Overwhelming necrosis after patient lost to followup

A 73-year-old man with type 2 diabetes of 25 years' duration, peripheral neuropathy, peripheral vascular disease and previous amputation of his 2nd toe for osteomyelitis, failed to attend follow-up appointments in the diabetic foot clinic. He lived alone and turned away ambulance transport, despite frequent reminders and notification of his general practitioner, who arranged weekly visits by the district nurses. His forefoot changed colour: it was initially blue and then became black but because the patient did not complain of pain no help was sought. After 5 weeks the discolouration spread up the foot. He was admitted to hospital with wet gangrene. The foot was already destroyed at presentation (Fig. 7.1). He underwent a below-knee amputation.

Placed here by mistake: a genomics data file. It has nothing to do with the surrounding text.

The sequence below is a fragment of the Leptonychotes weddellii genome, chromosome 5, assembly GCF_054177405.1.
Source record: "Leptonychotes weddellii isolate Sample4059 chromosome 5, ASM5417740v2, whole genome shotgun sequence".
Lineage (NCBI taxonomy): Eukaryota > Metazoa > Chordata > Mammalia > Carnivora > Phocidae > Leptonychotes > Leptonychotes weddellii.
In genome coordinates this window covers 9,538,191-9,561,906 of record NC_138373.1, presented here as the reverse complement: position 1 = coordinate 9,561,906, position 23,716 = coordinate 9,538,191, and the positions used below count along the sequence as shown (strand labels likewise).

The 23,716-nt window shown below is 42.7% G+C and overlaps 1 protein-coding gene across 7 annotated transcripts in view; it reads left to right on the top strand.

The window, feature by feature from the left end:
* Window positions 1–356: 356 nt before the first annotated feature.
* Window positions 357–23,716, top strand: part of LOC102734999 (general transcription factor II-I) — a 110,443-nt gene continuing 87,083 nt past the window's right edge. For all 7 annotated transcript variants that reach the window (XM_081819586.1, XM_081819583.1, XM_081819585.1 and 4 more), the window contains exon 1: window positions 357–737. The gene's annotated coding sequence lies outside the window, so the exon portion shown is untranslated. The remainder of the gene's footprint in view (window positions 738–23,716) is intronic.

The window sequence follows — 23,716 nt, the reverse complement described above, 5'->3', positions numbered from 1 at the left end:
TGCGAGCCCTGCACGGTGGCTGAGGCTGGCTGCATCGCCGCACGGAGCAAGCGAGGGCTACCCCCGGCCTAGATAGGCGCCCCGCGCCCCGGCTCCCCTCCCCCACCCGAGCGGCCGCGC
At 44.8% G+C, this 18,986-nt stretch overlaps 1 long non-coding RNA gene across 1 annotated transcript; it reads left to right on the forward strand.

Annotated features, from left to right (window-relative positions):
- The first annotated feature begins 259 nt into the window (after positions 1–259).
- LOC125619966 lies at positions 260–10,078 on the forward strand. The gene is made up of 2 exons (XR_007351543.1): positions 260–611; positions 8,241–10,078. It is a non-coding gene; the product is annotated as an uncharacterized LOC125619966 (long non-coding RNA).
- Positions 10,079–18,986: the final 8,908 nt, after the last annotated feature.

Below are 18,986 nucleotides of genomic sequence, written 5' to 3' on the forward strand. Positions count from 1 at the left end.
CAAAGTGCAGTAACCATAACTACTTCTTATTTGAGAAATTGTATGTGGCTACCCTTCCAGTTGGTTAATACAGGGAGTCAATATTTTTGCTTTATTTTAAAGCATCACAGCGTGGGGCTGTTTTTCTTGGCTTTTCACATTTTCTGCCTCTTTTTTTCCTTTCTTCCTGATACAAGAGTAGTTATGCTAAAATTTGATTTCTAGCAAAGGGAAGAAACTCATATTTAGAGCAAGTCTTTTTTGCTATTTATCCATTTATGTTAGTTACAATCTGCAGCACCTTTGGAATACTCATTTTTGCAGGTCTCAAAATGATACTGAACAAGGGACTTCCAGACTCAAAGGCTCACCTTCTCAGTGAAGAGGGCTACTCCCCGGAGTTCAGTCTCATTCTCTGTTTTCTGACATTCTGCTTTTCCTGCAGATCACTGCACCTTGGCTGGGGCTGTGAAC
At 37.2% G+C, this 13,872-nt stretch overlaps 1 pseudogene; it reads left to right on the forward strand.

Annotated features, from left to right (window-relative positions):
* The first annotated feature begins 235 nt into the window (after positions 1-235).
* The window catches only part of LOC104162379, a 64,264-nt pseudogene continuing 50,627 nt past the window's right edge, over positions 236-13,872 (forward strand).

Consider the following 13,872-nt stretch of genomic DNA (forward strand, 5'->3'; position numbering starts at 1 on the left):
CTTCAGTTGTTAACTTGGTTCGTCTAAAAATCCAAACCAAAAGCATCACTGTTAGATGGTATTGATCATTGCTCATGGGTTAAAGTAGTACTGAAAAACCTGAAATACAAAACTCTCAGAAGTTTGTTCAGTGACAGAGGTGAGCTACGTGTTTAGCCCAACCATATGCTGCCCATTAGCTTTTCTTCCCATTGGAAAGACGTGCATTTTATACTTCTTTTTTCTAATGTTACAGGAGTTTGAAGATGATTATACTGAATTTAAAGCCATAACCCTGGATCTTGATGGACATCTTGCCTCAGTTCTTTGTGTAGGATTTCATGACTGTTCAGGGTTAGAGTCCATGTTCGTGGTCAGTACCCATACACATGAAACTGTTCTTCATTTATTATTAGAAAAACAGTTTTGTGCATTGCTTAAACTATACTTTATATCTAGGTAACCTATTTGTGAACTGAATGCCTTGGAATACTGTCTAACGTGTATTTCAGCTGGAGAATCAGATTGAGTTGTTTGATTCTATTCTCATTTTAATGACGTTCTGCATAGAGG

Key points

• Necrosis is often painless in the diabetic foot

• If dry necrosis becomes infected, wet necrosis can supervene and destroy the foot in a short time

• Regular follow-up is crucially important for high-risk diabetic patients with foot problems

• We become alarmed if high-risk patients fail to keep appointments and try to arrange for regular inspections of the feet.

Diabetes 2

Diabetes 2

Diabetes is a disease that affects the way your body uses food. Normally, your body converts sugars, starches and other foods into a form of sugar called glucose. Your body uses glucose for fuel. The cells receive the glucose through the bloodstream. They then use insulin a hormone made by the pancreas to absorb the glucose, convert it into energy, and either use it or store it for later use. Learn more...

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